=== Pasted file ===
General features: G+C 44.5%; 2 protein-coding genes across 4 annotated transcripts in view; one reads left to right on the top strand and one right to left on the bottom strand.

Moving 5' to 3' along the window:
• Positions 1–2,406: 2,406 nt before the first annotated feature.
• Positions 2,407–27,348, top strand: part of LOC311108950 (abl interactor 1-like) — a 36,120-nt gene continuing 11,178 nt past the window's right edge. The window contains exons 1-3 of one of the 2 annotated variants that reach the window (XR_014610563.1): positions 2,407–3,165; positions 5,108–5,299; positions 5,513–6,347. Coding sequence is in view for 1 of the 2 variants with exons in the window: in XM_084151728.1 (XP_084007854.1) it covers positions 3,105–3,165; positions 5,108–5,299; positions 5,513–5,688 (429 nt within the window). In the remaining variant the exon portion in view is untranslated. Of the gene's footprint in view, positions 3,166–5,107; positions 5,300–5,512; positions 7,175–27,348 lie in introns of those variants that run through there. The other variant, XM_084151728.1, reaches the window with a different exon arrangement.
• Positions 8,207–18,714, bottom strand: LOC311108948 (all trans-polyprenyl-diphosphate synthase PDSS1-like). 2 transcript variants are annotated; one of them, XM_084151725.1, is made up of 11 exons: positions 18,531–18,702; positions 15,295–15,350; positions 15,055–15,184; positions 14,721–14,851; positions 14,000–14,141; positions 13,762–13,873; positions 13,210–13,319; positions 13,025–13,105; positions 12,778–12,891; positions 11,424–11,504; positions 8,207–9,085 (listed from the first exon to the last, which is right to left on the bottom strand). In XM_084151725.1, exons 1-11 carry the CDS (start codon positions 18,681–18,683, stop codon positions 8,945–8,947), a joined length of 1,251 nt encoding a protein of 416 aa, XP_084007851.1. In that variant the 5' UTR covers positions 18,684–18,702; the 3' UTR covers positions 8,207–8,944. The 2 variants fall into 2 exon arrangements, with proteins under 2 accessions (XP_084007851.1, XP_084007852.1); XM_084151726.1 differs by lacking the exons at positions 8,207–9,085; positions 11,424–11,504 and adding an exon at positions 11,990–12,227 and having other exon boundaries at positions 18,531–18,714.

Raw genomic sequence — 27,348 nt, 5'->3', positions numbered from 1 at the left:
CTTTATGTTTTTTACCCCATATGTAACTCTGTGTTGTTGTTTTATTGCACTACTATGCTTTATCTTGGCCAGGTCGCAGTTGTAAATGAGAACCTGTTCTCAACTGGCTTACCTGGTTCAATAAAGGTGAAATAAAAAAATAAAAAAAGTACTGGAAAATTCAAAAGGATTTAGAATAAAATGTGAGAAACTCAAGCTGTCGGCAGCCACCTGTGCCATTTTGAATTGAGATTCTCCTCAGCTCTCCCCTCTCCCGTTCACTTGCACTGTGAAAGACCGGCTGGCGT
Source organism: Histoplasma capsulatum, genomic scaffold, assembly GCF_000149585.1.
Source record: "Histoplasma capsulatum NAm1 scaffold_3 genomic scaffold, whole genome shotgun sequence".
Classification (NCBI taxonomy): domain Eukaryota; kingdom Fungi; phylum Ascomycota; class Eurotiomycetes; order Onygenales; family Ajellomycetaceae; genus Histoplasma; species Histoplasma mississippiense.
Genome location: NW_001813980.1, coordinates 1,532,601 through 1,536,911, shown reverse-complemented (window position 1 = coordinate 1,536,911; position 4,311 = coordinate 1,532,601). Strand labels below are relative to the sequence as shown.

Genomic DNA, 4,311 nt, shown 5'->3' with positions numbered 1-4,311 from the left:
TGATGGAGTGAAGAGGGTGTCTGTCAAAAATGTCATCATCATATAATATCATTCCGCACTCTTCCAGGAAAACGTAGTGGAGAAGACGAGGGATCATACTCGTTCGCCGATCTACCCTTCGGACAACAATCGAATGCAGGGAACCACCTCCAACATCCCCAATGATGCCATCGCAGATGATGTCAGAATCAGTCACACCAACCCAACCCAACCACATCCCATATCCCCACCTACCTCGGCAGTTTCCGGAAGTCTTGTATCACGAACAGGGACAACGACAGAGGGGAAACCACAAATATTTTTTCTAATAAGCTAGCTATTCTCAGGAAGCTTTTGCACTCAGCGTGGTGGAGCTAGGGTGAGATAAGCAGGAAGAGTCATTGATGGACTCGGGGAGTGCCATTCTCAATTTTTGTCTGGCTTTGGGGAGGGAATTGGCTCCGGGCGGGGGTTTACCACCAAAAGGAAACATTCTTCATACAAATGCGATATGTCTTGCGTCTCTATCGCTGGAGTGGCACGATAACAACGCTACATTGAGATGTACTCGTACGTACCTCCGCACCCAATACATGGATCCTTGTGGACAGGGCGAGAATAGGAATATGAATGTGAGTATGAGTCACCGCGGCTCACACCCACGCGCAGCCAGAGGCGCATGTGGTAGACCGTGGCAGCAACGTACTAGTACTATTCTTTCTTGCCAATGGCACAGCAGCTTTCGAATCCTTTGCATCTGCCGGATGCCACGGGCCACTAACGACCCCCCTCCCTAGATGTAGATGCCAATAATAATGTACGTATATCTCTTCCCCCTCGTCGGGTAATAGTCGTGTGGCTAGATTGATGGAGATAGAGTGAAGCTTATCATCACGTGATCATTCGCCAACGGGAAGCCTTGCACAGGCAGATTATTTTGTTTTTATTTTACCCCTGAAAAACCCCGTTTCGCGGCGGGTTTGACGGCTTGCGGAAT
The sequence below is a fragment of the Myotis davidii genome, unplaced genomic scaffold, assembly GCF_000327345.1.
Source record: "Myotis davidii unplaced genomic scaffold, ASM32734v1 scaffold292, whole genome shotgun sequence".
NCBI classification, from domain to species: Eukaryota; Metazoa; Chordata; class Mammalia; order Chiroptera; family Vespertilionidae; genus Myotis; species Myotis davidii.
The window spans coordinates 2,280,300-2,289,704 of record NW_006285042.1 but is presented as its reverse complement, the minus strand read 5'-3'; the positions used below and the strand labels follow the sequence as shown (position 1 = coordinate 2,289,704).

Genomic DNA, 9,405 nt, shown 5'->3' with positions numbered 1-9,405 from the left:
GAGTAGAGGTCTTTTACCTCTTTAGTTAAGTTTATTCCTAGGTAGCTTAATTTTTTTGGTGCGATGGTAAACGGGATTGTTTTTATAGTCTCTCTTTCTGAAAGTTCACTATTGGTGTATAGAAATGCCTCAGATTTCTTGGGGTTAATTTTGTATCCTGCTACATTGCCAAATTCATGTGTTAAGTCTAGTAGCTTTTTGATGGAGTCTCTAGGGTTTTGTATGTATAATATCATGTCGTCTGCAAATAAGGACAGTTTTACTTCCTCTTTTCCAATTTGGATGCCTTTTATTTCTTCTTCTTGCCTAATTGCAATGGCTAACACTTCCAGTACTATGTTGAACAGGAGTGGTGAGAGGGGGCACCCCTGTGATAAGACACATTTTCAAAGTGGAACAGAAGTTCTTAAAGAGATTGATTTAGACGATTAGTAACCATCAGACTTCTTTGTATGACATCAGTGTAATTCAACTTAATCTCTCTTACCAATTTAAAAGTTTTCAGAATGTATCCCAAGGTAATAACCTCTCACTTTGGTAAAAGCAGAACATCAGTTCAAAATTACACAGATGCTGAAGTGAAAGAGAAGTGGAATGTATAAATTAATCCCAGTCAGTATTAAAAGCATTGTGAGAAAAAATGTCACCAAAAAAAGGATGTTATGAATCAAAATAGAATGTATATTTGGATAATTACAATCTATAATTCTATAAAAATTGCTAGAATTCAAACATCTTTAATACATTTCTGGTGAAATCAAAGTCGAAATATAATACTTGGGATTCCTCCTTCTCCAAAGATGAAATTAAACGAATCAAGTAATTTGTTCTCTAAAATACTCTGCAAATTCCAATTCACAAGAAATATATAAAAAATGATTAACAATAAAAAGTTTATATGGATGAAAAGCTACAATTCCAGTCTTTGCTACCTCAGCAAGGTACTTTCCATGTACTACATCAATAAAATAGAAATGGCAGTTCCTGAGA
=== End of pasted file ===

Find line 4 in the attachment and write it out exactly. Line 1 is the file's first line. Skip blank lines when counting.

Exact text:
• Positions 2,407–27,348, top strand: part of LOC311108950 (abl interactor 1-like) — a 36,120-nt gene continuing 11,178 nt past the window's right edge. The window contains exons 1-3 of one of the 2 annotated variants that reach the window (XR_014610563.1): positions 2,407–3,165; positions 5,108–5,299; positions 5,513–6,347. Coding sequence is in view for 1 of the 2 variants with exons in the window: in XM_084151728.1 (XP_084007854.1) it covers positions 3,105–3,165; positions 5,108–5,299; positions 5,513–5,688 (429 nt within the window). In the remaining variant the exon portion in view is untranslated. Of the gene's footprint in view, positions 3,166–5,107; positions 5,300–5,512; positions 7,175–27,348 lie in introns of those variants that run through there. The other variant, XM_084151728.1, reaches the window with a different exon arrangement.